Physical Dreamscape International

oakapples:

The fernery at Westonbury Mill Water Gardens, Herefordshire- made from recycled wine bottles.

(via therattlingradiator)

ryanpanos:

Tower of David: the World’s Tallest Slum | Via

The Tower of David is an abandoned unfinished skyscraper in the center of Caracas, the capital city of Venezuela, that is now home to more than 3,000 squatters, who have turned the 45-story skyscraper into the world’s tallest slum.

Construction of the building, originally called “Centro Financiero Confinanzas” and nicknamed the “Tower of David”, after its developer, David Brillembourg, was started in 1990 and was to become a symbol of Caracas’ bright financial future. It is the third highest skyscraper in the country. But a banking crisis brought those plans to an abrupt halt in 1994. The government took control over the building and construction was never completed. The building has no elevators, no installed electricity or running water, no balcony railing and windows and even walls in many places.

In 2007, a group of squatters took over the building, and it quickly gained notoriety as a hotbed of crime and drugs. Despite this, residents have managed to build a comfortable and self sustaining community complete with basic utility services such as electricity and water that reaches all the way up to the 22nd floor. Lifts being absent, residents can use motorcycles to travel up and down the first 10 floors, but must use the stairs for the remaining levels.  Inside the building’s long hallways there are warehouses, clothing stores, beauty parlours, a dentist and day-care centers. Some residents even have cars, parked inside of the building’s parking garage. Some seven hundred families comprising over 3,000 residents live in the tower today.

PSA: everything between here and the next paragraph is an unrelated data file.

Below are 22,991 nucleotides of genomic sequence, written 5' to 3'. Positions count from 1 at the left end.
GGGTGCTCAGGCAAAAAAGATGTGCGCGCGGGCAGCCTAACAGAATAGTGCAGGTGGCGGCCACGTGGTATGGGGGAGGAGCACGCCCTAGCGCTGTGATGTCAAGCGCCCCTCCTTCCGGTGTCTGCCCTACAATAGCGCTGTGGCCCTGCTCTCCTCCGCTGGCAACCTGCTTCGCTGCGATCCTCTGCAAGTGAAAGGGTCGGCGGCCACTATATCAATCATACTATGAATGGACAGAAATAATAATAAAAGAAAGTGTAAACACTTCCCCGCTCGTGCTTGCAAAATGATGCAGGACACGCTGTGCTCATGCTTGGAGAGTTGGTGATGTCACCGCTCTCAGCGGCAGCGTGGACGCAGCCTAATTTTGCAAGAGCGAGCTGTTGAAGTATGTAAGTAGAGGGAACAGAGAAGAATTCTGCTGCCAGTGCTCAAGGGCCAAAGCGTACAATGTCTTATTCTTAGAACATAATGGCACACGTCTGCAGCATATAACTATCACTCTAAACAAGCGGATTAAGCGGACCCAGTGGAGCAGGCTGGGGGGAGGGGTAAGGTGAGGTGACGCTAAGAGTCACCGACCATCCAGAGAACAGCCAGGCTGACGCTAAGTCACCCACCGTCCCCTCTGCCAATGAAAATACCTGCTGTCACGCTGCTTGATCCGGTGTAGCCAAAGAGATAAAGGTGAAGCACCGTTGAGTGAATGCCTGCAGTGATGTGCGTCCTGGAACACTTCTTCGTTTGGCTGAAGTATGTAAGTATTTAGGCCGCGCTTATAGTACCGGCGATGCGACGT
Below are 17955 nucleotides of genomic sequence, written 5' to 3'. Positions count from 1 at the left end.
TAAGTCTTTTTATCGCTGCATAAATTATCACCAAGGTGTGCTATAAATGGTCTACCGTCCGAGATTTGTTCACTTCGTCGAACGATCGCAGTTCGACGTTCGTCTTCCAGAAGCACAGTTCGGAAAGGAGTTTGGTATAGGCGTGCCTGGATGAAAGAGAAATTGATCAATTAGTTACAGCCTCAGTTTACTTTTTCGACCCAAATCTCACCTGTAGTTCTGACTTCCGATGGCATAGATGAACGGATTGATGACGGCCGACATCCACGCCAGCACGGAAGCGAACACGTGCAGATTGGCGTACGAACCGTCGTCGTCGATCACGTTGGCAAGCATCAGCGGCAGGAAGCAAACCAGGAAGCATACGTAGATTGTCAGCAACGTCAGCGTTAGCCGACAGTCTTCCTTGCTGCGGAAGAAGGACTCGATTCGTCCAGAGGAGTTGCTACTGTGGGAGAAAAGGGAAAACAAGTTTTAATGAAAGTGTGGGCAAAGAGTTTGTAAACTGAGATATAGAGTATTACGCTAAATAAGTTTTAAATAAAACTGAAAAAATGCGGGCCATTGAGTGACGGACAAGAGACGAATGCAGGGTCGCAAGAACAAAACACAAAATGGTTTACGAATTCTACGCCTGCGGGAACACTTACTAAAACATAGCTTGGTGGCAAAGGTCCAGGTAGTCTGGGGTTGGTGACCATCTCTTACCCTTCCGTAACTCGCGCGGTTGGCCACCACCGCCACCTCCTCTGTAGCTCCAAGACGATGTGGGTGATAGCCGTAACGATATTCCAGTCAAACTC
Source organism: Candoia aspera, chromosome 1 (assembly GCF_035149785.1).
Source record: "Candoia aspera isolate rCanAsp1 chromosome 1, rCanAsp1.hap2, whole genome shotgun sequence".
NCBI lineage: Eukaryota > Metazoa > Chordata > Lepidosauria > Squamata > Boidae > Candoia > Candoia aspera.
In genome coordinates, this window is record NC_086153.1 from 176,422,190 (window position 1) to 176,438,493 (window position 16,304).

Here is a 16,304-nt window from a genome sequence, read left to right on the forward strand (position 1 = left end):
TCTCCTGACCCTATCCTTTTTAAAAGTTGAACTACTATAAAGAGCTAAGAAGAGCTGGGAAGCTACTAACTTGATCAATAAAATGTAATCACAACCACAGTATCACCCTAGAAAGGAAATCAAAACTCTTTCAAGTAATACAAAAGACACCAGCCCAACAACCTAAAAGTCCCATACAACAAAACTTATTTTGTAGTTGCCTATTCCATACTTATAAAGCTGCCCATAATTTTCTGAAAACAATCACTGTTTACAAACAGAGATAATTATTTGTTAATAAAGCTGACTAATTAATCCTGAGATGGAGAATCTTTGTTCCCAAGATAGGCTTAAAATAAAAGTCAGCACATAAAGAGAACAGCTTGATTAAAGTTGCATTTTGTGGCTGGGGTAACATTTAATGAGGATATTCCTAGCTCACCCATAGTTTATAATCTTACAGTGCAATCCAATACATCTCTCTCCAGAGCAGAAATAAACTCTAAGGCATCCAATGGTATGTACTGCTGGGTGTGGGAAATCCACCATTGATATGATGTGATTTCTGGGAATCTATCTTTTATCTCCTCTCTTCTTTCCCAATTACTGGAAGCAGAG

(via justinladia)

urbanfunscape:

Miniature Kiosks Pop Up In German Cities http://ift.tt/1pf54yW

urbanfunscape:

Miniature Kiosks Pop Up In German Cities http://ift.tt/1pf54yW

theenergyissue:

Fritz Kahn: Man as Machine and the Birth of Infographics

Fritz Kahn (1888–1968) was a German physician and prolific popular science writer known for pioneering infographics. He wrote on a range of topics, from the Milky Way to the atom, and often used startling metaphors, both verbal and visual, to make complex principles of nature and technology comprehensible to layman readers. In The Life of Man, an encyclopedic work of 1600 pages and 1200 illustrations, Kahn depicts biology as industrial and mechanical processes. Adopting avant-garde visual techniques and contemporary styles like Neue Sachlichkeit, Dada, Surrealism, and Constructivist photomontage, he draws comparisons between the energetic processes of the human body and those of automobiles, buildings, electric lights, furnaces, and more.

(Source: youtube.com, via experimentsinmotion)

staceythinx:

Bacteriography by Zachary Copfer

Copfer on his work:

During my graduate research I invented a new medium that combines photographic processes with microbiological practices. I have coined the process bacteriography. Bacteriography consists of shooting radiation through a negative on to a petri dish covered with bacteria. The end product is a plate of bacteria that have grown to form a photographic image. The process is very similar to darkroom photography only the enlarger has been replaced by a radiation source and instead of photo sensitive paper this process uses a petri dish coated with a living bacterial emulsion

(via strictforsoul)

gasoline-station:

Landesgartenschau Exhibition Hall

by ICD/ITKE/IIGS University of Stuttgart | Via

(Source: ryanpanos, via hivelive)

Michigan - Wing House - Constructed in 1875  - Photo : Bill Dolak

(Source: steampunktendencies, via the-concept-specialist)